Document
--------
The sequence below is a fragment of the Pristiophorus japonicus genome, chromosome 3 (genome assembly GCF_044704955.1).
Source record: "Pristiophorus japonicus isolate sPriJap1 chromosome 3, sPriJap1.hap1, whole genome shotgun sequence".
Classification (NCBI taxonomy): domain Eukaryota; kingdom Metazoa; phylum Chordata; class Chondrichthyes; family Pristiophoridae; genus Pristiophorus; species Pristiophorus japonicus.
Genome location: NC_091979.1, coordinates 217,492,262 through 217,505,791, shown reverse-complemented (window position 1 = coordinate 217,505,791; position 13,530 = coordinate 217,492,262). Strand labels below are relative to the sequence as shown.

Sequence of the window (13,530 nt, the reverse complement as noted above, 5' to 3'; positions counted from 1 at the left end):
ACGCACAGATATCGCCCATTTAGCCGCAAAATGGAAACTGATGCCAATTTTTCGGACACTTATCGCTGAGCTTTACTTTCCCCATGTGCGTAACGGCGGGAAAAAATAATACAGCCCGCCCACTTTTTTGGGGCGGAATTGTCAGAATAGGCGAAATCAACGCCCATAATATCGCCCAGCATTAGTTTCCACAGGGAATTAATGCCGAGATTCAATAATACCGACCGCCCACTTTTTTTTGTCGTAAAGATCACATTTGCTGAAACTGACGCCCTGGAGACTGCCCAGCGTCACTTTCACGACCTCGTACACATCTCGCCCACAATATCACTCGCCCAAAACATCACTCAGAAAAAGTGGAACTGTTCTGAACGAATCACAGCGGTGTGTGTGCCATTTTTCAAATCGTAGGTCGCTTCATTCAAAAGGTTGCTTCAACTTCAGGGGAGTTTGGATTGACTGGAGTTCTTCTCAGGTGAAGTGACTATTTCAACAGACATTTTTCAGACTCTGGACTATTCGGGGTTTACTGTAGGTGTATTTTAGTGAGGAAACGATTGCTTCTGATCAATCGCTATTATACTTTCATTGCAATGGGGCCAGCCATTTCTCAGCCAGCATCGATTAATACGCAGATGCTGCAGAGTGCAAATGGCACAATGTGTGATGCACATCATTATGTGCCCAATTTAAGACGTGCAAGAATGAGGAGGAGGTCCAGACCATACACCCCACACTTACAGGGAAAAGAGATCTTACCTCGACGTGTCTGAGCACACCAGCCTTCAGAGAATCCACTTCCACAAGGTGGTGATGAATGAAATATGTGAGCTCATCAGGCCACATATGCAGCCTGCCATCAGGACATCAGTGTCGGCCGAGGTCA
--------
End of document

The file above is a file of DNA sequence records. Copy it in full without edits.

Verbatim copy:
The sequence below is a fragment of the Pristiophorus japonicus genome, chromosome 3 (genome assembly GCF_044704955.1).
Source record: "Pristiophorus japonicus isolate sPriJap1 chromosome 3, sPriJap1.hap1, whole genome shotgun sequence".
Classification (NCBI taxonomy): domain Eukaryota; kingdom Metazoa; phylum Chordata; class Chondrichthyes; family Pristiophoridae; genus Pristiophorus; species Pristiophorus japonicus.
Genome location: NC_091979.1, coordinates 217,492,262 through 217,505,791, shown reverse-complemented (window position 1 = coordinate 217,505,791; position 13,530 = coordinate 217,492,262). Strand labels below are relative to the sequence as shown.

Sequence of the window (13,530 nt, the reverse complement as noted above, 5' to 3'; positions counted from 1 at the left end):
ACGCACAGATATCGCCCATTTAGCCGCAAAATGGAAACTGATGCCAATTTTTCGGACACTTATCGCTGAGCTTTACTTTCCCCATGTGCGTAACGGCGGGAAAAAATAATACAGCCCGCCCACTTTTTTGGGGCGGAATTGTCAGAATAGGCGAAATCAACGCCCATAATATCGCCCAGCATTAGTTTCCACAGGGAATTAATGCCGAGATTCAATAATACCGACCGCCCACTTTTTTTTGTCGTAAAGATCACATTTGCTGAAACTGACGCCCTGGAGACTGCCCAGCGTCACTTTCACGACCTCGTACACATCTCGCCCACAATATCACTCGCCCAAAACATCACTCAGAAAAAGTGGAACTGTTCTGAACGAATCACAGCGGTGTGTGTGCCATTTTTCAAATCGTAGGTCGCTTCATTCAAAAGGTTGCTTCAACTTCAGGGGAGTTTGGATTGACTGGAGTTCTTCTCAGGTGAAGTGACTATTTCAACAGACATTTTTCAGACTCTGGACTATTCGGGGTTTACTGTAGGTGTATTTTAGTGAGGAAACGATTGCTTCTGATCAATCGCTATTATACTTTCATTGCAATGGGGCCAGCCATTTCTCAGCCAGCATCGATTAATACGCAGATGCTGCAGAGTGCAAATGGCACAATGTGTGATGCACATCATTATGTGCCCAATTTAAGACGTGCAAGAATGAGGAGGAGGTCCAGACCATACACCCCACACTTACAGGGAAAAGAGATCTTACCTCGACGTGTCTGAGCACACCAGCCTTCAGAGAATCCACTTCCACAAGGTGGTGATGAATGAAATATGTGAGCTCATCAGGCCACATATGCAGCCTGCCATCAGGACATCAGTGTCGGCCGAGGTCA